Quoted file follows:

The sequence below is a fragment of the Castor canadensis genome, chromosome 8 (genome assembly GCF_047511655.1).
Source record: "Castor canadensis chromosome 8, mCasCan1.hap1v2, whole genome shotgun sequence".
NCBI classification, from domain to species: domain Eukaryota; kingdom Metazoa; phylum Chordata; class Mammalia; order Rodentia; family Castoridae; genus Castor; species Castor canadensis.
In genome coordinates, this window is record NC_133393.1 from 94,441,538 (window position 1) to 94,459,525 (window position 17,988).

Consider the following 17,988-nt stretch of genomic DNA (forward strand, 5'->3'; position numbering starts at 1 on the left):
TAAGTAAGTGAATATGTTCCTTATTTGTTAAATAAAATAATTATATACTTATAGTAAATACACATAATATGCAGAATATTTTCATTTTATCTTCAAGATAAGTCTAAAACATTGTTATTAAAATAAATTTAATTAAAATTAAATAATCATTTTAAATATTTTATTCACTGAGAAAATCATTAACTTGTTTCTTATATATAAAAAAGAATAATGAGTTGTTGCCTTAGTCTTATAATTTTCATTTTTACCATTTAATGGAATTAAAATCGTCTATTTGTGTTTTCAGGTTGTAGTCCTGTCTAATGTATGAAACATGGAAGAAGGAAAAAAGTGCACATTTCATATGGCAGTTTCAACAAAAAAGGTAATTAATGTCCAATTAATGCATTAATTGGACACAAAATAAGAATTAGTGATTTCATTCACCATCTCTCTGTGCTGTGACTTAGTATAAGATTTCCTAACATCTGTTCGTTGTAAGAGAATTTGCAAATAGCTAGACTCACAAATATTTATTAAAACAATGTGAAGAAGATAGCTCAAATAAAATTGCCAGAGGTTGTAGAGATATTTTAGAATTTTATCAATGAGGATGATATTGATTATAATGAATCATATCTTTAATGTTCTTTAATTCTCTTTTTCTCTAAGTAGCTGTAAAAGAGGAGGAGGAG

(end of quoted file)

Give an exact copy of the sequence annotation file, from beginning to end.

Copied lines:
The sequence below is a fragment of the Castor canadensis genome, chromosome 8 (genome assembly GCF_047511655.1).
Source record: "Castor canadensis chromosome 8, mCasCan1.hap1v2, whole genome shotgun sequence".
NCBI classification, from domain to species: domain Eukaryota; kingdom Metazoa; phylum Chordata; class Mammalia; order Rodentia; family Castoridae; genus Castor; species Castor canadensis.
In genome coordinates, this window is record NC_133393.1 from 94,441,538 (window position 1) to 94,459,525 (window position 17,988).

Consider the following 17,988-nt stretch of genomic DNA (forward strand, 5'->3'; position numbering starts at 1 on the left):
TAAGTAAGTGAATATGTTCCTTATTTGTTAAATAAAATAATTATATACTTATAGTAAATACACATAATATGCAGAATATTTTCATTTTATCTTCAAGATAAGTCTAAAACATTGTTATTAAAATAAATTTAATTAAAATTAAATAATCATTTTAAATATTTTATTCACTGAGAAAATCATTAACTTGTTTCTTATATATAAAAAAGAATAATGAGTTGTTGCCTTAGTCTTATAATTTTCATTTTTACCATTTAATGGAATTAAAATCGTCTATTTGTGTTTTCAGGTTGTAGTCCTGTCTAATGTATGAAACATGGAAGAAGGAAAAAAGTGCACATTTCATATGGCAGTTTCAACAAAAAAGGTAATTAATGTCCAATTAATGCATTAATTGGACACAAAATAAGAATTAGTGATTTCATTCACCATCTCTCTGTGCTGTGACTTAGTATAAGATTTCCTAACATCTGTTCGTTGTAAGAGAATTTGCAAATAGCTAGACTCACAAATATTTATTAAAACAATGTGAAGAAGATAGCTCAAATAAAATTGCCAGAGGTTGTAGAGATATTTTAGAATTTTATCAATGAGGATGATATTGATTATAATGAATCATATCTTTAATGTTCTTTAATTCTCTTTTTCTCTAAGTAGCTGTAAAAGAGGAGGAGGAG